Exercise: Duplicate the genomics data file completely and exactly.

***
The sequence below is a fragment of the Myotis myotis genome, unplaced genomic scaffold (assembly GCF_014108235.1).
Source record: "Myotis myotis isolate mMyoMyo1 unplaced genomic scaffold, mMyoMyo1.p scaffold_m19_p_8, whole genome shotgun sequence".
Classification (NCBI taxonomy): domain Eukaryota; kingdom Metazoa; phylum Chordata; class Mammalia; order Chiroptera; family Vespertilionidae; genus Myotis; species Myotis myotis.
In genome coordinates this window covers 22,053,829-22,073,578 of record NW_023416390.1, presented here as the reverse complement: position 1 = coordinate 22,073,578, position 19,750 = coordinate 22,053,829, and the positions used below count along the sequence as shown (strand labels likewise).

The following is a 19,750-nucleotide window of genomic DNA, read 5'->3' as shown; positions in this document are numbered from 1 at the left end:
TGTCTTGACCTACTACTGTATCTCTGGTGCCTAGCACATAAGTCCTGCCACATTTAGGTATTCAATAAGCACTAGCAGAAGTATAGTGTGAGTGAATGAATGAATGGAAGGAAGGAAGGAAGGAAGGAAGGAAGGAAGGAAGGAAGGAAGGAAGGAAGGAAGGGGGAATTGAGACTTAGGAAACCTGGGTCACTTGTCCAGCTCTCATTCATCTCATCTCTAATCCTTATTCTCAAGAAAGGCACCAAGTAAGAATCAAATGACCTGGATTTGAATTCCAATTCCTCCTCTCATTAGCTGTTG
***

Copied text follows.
The sequence below is a fragment of the Myotis myotis genome, unplaced genomic scaffold (assembly GCF_014108235.1).
Source record: "Myotis myotis isolate mMyoMyo1 unplaced genomic scaffold, mMyoMyo1.p scaffold_m19_p_8, whole genome shotgun sequence".
Classification (NCBI taxonomy): domain Eukaryota; kingdom Metazoa; phylum Chordata; class Mammalia; order Chiroptera; family Vespertilionidae; genus Myotis; species Myotis myotis.
In genome coordinates this window covers 22,053,829-22,073,578 of record NW_023416390.1, presented here as the reverse complement: position 1 = coordinate 22,073,578, position 19,750 = coordinate 22,053,829, and the positions used below count along the sequence as shown (strand labels likewise).

The following is a 19,750-nucleotide window of genomic DNA, read 5'->3' as shown; positions in this document are numbered from 1 at the left end:
TGTCTTGACCTACTACTGTATCTCTGGTGCCTAGCACATAAGTCCTGCCACATTTAGGTATTCAATAAGCACTAGCAGAAGTATAGTGTGAGTGAATGAATGAATGGAAGGAAGGAAGGAAGGAAGGAAGGAAGGAAGGAAGGAAGGAAGGAAGGAAGGAAGGGGGAATTGAGACTTAGGAAACCTGGGTCACTTGTCCAGCTCTCATTCATCTCATCTCTAATCCTTATTCTCAAGAAAGGCACCAAGTAAGAATCAAATGACCTGGATTTGAATTCCAATTCCTCCTCTCATTAGCTGTTG